Thursday, September 08, 2005

Hewitt Erupts Late To Edge Nieminen

Australian third seeded Lleyton Hewitt usually plays with a lot of fire during his matches. In a quarterfinal against unranked Finn Jarkko Nieminen at Arthur Ashe Stadium, he was more subdued until the fifth set when he took control to come from behind to beat Nieminen 2-6, 6-1, 3-6, 6-3, 6-1. It was his second comeback from a set down in three matches. Two rounds earlier, he beat Taylor Dent.

The lefty Nieminen gave Hewitt fits in the first set with deceptive but accurate groundstrokes that included a lethal two-handed backhand which produced several winners. After Nieminen saved five break points in his first two service games, he took advantage of a flat Hewitt to get the first break of the match at 3-2. Surprisingly, Nieminen took the last five games to claim the set. Hewitt made an uncharacteristic 16 unforced errors to boost his opponent's confidence.

But in the second set, Hewitt stabilized from the baseline (9 unforced errors) breaking Nieminen to go up 2-0 and took control of the set with another break for 4-0, cruising to level the match.

After an off set, Nieminen steadied, especially on his first serve where he won all 17 points in the third set. In one particular game, he served three of his eight aces. After Nieminen held for 4-3, Hewitt tightened up in the eighth game, making a couple of his 45 unforced errors which included a netted forehand and misfiring long on a forehand volley to suddenly setup break point. On it, Nieminen benefited from a line call when his backhand winner was ruled good. Replays showed it a foot out. Hewitt didn't complain. Nieminen closed out the set to pull within one of the upset.

However, in the fourth set, Hewitt got the early jump with a break in the second game and made it stand up. Though Nieminen made a push to get back on serve 3-5 down, Hewitt held him off to force a final set. Shockingly, at this point of the match, Hewitt had not uttered his trademark, "Come on." But he did give a slight fist pump when a Nieminen shot went long to conclude the fourth.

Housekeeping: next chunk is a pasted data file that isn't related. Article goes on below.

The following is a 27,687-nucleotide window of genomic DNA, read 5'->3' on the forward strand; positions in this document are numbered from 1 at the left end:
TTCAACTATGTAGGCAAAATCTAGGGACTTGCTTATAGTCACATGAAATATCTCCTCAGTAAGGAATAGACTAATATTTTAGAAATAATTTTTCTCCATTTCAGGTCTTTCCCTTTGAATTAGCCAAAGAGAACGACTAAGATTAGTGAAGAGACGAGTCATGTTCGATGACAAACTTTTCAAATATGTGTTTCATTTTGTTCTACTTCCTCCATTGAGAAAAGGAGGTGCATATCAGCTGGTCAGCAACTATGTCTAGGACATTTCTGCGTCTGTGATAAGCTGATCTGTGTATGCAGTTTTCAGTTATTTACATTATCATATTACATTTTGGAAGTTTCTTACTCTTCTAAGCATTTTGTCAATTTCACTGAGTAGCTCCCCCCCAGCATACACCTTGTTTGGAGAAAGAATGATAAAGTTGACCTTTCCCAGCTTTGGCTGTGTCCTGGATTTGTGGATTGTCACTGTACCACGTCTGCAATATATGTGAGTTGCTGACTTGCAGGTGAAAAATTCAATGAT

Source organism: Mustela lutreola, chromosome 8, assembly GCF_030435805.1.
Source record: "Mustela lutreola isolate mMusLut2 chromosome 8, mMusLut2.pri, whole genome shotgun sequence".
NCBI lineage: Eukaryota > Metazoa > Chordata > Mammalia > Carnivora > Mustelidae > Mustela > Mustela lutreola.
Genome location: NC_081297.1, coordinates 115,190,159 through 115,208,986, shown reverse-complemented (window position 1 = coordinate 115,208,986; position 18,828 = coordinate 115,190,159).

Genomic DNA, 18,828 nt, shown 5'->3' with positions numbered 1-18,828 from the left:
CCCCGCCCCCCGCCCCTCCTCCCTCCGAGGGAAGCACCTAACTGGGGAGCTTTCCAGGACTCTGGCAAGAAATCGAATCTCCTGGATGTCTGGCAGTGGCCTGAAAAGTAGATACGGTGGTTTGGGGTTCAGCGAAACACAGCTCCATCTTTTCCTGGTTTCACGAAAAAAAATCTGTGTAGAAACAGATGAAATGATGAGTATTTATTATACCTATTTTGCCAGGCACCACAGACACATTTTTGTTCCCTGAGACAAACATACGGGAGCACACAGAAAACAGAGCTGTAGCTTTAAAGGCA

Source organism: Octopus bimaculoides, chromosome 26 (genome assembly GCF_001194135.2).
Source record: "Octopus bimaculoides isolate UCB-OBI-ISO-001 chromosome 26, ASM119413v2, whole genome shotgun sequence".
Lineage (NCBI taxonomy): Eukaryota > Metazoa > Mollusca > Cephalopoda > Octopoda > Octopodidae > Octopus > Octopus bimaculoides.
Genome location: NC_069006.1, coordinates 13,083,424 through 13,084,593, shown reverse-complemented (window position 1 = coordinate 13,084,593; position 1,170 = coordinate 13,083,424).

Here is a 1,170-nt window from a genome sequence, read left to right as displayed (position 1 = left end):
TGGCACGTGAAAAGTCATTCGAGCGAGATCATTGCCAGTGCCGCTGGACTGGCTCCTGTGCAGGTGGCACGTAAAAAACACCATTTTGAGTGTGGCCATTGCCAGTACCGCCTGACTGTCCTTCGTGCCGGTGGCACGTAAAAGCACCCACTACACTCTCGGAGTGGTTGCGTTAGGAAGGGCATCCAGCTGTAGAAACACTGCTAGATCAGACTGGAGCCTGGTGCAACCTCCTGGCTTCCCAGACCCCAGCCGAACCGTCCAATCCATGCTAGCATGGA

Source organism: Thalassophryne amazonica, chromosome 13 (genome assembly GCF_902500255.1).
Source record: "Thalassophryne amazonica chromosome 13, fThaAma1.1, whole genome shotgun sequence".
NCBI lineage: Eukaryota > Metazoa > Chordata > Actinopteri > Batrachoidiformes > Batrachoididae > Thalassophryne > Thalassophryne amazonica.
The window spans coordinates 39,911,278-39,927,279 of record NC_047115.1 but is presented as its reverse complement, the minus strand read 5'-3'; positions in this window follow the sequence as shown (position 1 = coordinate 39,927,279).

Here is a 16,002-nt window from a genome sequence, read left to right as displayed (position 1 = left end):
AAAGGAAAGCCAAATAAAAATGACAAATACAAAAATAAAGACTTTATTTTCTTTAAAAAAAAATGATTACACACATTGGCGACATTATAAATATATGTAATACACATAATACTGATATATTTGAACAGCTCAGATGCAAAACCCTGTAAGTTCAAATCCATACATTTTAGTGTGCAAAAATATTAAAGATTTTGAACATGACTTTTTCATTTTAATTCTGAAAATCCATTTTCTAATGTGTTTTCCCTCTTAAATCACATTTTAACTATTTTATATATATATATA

That's when suddenly Hewitt came to life in the opening game of the fifth set. Applying pressure on Nieminen's serve, Hewitt was able to break him with one of his 54 winners. After setting up break point, he converted when he hit a running forehand down the line past an outstretched Nieminen at the net. Finally after getting the crucial game, he screamed, "Come on," pumping his fist and talking to his corner.

It was the beginning of the end for Nieminen as Hewitt continued to hit winners and dictated play, even converting 41 of 55 points at the net. The more aggressive Hewitt also drew several of the Finn's 39 unforced errors. When Hewitt ripped a backhand return for a winner yelling another, "Come on," he had a second break for 3-0. After pulling within two games of his third slam semifinal this year, Hewitt tried to finish off Nieminen in a long fifth game. But after a battle that included nine deuces, Nieminen finally held.

Hewitt's opponent wouldn't go away easily, even forcing him to save a break point in the next game. But once he held for 5-1, the writing was on the wall. When Hewitt finally recorded his sixth break in 18 chances with a forehand volley putaway on match point, he shouted one last, "Come on."

So what could await Hewitt after all that hard work? Another possible showdown with his nemesis top seed Roger Federer, whose only beaten him eight straight times including the last three times they met at majors (Wimbledon Semi-'05, U.S. Open Final-'04, Wimbledon Qtr-'04). Federer will face Argentine David Nalbandian (11) later tonight.

Hewitt has now advanced to at least the semifinals in the last four grand slam events he's entered- '04 U.S. Open Final (Lost to Federer), '05 Australian Open Final (Lost to Safin), '05 Wimbledon Semifinal (Lost to Federer), '05 U.S. Open Semi (Result ???).

Will he finally change his recent luck and capture his third career slam? Find out on Super Saturday.

1 Comments:

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